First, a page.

When it comes to successfully responding to customer queries, creating a response is only half the story. One of the main reasons that customers and stakeholders turn to social media to ask questions and raise concerns is because it’s seen as a much faster channel than phone or email.
So not only is it important that you satisfy the needs of your audience by responding to their questions, but to do so as quickly as possible without loss of quality or care! ⏲️
You might be wondering how that’s possible but one of the ways to do this is by simplifying elements of your replying process.
For instance, do you receive lots of the same questions time and time again?
It’s a very common situation as realistically most questions fall into just a few categories that will require similar answers. To save on the valuable time spent copying and pasting responses, we’ve built a new tool into CrowdControlHQ that enables you to set your most common responses as drop down options. So, when you go to reply, you can simply pick which answer is most relevant and in doing so reduce response times and satisfy more customers! 🙌
Let’s look at 4️ social customer service situations that this tactic could be applied to:
1. When you need more information
We know that for many organisations, it’s not even possible to provide help until a membership number, order number or form of identification has been provided. When the answer is so often along the lines of “Hi there, thanks for contacting us! Please can you DM me your postcode and full name so that I can look into this for you? 😊 Naomi”.
Simply establish a set of messages that ask for the information you most often require to access customer records. By having these to pick from not only will you ask for all of the necessary details first time around, but also free up more time to spend on actually resolving issues via direct message.
2. When you need time to investigate
It’s natural that some questions will be harder to resolve than others and, in some cases, you might need to buy yourself a little more time to find the answers. While you’re investigating it’s crucial to keep your customer updated and to let them know that their question is important and that they have not been ignored or forgotten.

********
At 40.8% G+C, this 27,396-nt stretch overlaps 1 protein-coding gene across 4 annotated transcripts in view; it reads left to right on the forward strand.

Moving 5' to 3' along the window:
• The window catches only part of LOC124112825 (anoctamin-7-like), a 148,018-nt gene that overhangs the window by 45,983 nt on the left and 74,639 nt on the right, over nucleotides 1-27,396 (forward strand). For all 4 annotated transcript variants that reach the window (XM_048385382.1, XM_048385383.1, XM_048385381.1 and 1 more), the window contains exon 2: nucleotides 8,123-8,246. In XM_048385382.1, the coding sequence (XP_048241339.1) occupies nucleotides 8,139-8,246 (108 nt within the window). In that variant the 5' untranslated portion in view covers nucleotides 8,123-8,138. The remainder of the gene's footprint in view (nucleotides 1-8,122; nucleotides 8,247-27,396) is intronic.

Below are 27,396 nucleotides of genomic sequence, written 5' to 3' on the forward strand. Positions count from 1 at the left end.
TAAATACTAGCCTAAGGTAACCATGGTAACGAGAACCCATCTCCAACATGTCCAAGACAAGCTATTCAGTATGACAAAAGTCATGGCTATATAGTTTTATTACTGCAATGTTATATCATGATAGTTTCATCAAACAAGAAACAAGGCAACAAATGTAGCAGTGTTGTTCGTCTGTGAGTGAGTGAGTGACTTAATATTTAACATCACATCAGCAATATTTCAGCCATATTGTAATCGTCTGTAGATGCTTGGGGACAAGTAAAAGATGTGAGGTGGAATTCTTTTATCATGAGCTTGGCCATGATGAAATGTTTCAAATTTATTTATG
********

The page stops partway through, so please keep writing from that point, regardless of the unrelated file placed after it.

With this in mind, setting a potential response along the lines of “Hey there, thanks for raising this! I want to ensure I get you the right answer, so I’d like to confirm this with my colleagues. Please bear with me while I investigate! 😊 Naomi” is ideal.
Not only are you keeping the customer involved in the journey but it’s clear to other audience members that you are responsive and care about providing accurate information.
3. FAQs on social media
Likewise, I’m sure you could list at least two or three questions that you receive at least once a week. Whether it’s how to find out when your bin will next be collected, or how to become a member at your leisure centre - spending needless time on crafting the same response is good for no one!
The following quick response could help you to tackle similar questions in a fraction of the time: “We’d love for you to become a member at CCHQ Gyms – please just click the link to our super simple sign up page www.cchqgyms.co.uk 🎉”
Signposting customers to further resources as we’ve done here is another great way to head off more similar questions too so consider what content you can point customers to.
4. Social media in times of crisis
Finally, let’s consider what happens in a crisis. Depending on the severity of the situation, there’s no doubt that as panic and concern kicks in more people are likely to head to your social media accounts to seek reassurance. Naturally, people want the most up-to-date information as possible and so you may start receiving lots of questions. 🙋
When there’s already limited resources due to team members being pulled into different crisis meetings, it’s imperative that your customer service teams are able to calm your audiences as much as possible as quickly as possible.
A tailored message that can be used as a response to the flurry of inbound questions is a great way to show that you are on top of the crisis, provide some reassurance, but without fear of saying the wrong thing.
For instance, in response to questions about a road traffic incident, the following could be selected: “We understand that there is great concern about the incident on the M5 today – please be assured that we are working with on-site teams to provide an update on the situation as soon as we can!”
So those are our top quick replies to help you to satisfy the needs of your audience as quickly as possible without loss of quality or care. Of course, the tone and messaging of your quick responses will vary from organisation to organisation and it’s so crucial that you put your own stamp on them. We’d love to hear what FAQs you receive and your go to responses – get in touch @CrowdControlHQ! 👂